Ice dam problems usually occur after heavy snowfall and several days of freezing temperatures.
By Rob RobillardGLOBE CORRESPONDENT FEBRUARY 11, 2015
What causes ice dams?
Ice dams are ridges of ice that form at the edge of a roof and prevent melting snow from draining. Ice dam problems usually occur after heavy snowfall and several days of freezing temperatures. The past few weeks in Massachusetts have been a perfect storm for ice dams.
Ice dams form as a result of warm air inside your home leaking into the attic and warming the underside of the roof, causing snow and ice to melt. The melted water will drain along the roof, under the snow, until it reaches the cold overhang. The overhang tends to be at the same temperature (below 32 degrees) as the outdoors, and the melted water will refreeze and form icicles and possibly an ice dam.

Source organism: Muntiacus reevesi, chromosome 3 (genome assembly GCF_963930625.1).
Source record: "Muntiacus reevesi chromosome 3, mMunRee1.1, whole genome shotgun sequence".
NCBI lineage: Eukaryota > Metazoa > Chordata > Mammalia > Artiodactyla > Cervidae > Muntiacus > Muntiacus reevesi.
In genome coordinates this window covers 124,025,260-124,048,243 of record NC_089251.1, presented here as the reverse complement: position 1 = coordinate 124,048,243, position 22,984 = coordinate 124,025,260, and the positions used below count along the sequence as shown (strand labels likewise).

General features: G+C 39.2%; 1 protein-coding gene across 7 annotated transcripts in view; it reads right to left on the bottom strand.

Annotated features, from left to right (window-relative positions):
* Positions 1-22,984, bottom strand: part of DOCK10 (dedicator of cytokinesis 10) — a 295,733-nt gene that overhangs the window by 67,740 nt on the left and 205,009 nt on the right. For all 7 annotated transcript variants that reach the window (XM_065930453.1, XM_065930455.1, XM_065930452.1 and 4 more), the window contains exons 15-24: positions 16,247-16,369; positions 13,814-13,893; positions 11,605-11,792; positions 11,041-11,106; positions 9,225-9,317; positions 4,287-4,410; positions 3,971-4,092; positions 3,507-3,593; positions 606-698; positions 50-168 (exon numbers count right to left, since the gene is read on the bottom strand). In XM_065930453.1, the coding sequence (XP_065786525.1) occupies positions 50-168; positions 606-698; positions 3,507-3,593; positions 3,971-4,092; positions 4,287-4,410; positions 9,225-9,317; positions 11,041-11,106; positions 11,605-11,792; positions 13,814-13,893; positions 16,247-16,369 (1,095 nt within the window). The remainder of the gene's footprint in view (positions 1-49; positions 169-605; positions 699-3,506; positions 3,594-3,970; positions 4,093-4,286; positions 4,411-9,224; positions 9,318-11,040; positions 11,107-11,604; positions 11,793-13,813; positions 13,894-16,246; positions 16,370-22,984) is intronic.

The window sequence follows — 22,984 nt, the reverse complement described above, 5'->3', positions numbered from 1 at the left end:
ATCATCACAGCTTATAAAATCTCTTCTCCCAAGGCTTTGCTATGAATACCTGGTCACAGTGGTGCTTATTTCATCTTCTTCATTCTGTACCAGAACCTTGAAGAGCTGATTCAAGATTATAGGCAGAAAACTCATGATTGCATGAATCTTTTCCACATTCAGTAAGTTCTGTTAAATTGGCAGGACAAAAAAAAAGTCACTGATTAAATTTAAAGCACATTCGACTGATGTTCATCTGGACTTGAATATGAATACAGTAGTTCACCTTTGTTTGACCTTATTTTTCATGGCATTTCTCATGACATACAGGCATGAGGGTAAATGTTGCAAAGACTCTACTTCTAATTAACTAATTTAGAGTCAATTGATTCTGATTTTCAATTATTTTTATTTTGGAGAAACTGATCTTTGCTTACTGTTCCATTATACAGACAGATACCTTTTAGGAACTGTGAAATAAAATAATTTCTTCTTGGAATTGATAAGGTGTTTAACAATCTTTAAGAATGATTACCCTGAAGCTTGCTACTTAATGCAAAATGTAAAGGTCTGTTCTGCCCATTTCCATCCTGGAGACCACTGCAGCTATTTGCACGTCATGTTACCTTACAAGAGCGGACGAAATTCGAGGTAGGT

The draining water hits the ice dam, backs up under the roof shingles, finds cracks and openings in the roofing, and eventually manifests itself as an interior water leak.
Do those giant icicles on my house mean I have an ice dam?
Should people be worried about icicles? They are a part of winter, and pretty, but when the icicles hanging from a house are large (2 to 3 inches or more in diameter), that is a sure sign that ice dams are forming. By the way, large icicles are a byproduct of ice damming, and banging them off your house does little other than risking window breakage and personal injury. Leave them alone unless they are threatening people and property below. Gutters and the guards that keep leaves out of them have nothing to do with ice dams.
What should I do if I have an ice dam?
Using a roof rake to clear the snow from the first three to four feet along the roof edge is a great way to prevent ice dams. This should be done immediately after it snows. Roof raking eliminates one of the ingredients necessary in an ice dam recipe and is BEST done before the ice dam forms.